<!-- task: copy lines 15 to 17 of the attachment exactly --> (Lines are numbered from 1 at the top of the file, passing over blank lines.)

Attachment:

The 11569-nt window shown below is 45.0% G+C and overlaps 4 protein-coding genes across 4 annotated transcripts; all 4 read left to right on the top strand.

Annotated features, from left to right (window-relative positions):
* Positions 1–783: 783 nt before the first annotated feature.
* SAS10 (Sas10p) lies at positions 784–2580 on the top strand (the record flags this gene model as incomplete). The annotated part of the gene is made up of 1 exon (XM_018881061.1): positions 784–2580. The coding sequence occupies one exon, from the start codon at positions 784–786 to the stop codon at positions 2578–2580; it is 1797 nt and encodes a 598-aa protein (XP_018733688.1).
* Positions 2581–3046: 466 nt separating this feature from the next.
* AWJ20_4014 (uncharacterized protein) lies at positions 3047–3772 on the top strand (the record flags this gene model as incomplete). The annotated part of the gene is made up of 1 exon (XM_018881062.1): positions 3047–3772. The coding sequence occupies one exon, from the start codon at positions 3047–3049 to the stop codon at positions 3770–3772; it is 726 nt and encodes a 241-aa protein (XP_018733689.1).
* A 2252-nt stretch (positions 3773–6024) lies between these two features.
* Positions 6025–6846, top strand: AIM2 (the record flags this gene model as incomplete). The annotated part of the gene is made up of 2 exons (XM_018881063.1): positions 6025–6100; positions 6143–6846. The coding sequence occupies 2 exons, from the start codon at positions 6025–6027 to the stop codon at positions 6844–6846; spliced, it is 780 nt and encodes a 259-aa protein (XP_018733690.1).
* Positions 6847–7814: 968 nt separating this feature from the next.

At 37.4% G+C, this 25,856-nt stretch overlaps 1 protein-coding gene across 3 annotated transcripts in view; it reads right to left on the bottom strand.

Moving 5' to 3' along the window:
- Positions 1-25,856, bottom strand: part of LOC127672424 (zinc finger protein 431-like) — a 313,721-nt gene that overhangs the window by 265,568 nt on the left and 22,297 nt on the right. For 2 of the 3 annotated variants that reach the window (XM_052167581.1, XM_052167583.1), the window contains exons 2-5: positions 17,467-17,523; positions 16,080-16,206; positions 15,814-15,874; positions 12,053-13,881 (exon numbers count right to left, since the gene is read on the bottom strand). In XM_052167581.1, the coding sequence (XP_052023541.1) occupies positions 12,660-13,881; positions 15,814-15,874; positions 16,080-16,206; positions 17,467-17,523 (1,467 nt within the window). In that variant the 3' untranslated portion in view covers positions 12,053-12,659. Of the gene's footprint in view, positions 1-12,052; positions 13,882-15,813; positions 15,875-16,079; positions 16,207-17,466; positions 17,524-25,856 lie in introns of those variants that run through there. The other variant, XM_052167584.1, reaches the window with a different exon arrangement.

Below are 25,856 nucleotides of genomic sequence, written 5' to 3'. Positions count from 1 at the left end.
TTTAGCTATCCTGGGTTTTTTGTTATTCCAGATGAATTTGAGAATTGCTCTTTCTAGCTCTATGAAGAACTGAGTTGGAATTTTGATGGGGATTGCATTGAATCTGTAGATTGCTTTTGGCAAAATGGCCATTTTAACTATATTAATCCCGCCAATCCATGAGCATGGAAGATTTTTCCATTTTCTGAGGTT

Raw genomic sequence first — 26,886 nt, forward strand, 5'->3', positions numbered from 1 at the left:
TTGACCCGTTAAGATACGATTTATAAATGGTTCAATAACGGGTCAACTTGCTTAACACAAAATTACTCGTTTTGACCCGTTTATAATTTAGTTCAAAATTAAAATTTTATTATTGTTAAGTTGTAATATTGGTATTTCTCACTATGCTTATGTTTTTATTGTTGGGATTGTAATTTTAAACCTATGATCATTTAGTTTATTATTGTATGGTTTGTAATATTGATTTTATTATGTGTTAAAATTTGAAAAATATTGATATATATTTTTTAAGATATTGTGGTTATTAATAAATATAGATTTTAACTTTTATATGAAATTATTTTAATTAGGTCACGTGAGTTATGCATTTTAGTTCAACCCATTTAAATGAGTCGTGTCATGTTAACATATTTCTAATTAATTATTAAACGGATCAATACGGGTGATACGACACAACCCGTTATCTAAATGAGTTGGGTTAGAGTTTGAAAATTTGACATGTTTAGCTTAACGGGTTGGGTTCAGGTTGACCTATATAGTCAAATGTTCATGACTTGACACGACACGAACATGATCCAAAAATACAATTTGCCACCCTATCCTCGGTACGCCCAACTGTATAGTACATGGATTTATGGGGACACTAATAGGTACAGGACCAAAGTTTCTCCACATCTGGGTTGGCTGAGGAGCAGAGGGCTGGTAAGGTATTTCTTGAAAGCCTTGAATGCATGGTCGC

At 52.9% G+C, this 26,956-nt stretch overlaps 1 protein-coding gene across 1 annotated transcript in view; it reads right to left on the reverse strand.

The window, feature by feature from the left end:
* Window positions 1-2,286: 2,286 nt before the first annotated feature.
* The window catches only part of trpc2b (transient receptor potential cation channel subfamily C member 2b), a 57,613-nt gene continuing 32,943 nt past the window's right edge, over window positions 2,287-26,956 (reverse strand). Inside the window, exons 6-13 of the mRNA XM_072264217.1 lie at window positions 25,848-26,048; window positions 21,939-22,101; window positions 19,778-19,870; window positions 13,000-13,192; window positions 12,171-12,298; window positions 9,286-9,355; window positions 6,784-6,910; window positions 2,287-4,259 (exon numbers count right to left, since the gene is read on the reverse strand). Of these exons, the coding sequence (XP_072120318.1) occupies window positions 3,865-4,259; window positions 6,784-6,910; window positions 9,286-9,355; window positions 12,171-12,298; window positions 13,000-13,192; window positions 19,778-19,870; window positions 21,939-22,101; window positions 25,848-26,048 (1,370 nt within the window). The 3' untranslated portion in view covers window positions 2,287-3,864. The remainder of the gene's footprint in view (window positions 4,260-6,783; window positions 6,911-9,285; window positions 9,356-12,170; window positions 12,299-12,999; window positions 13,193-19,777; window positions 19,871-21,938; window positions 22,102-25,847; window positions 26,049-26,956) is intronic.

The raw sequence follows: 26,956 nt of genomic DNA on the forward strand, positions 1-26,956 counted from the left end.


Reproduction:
Raw genomic sequence first — 26,886 nt, forward strand, 5'->3', positions numbered from 1 at the left:
TTGACCCGTTAAGATACGATTTATAAATGGTTCAATAACGGGTCAACTTGCTTAACACAAAATTACTCGTTTTGACCCGTTTATAATTTAGTTCAAAATTAAAATTTTATTATTGTTAAGTTGTAATATTGGTATTTCTCACTATGCTTATGTTTTTATTGTTGGGATTGTAATTTTAAACCTATGATCATTTAGTTTATTATTGTATGGTTTGTAATATTGATTTTATTATGTGTTAAAATTTGAAAAATATTGATATATATTTTTTAAGATATTGTGGTTATTAATAAATATAGATTTTAACTTTTATATGAAATTATTTTAATTAGGTCACGTGAGTTATGCATTTTAGTTCAACCCATTTAAATGAGTCGTGTCATGTTAACATATTTCTAATTAATTATTAAACGGATCAATACGGGTGATACGACACAACCCGTTATCTAAATGAGTTGGGTTAGAGTTTGAAAATTTGACATGTTTAGCTTAACGGGTTGGGTTCAGGTTGACCTATATAGTCAAATGTTCATGACTTGACACGACACGAACATGATCCAAAAATACAATTTGCCACCCTATCCTCGGTACGCCCAACTGTATAGTACATGGATTTATGGGGACACTAATAGGTACAGGACCAAAGTTTCTCCACATCTGGGTTGGCTGAGGAGCAGAGGGCTGGTAAGGTATTTCTTGAAAGCCTTGAATGCATGGTCGC

At 52.9% G+C, this 26,956-nt stretch overlaps 1 protein-coding gene across 1 annotated transcript in view; it reads right to left on the reverse strand.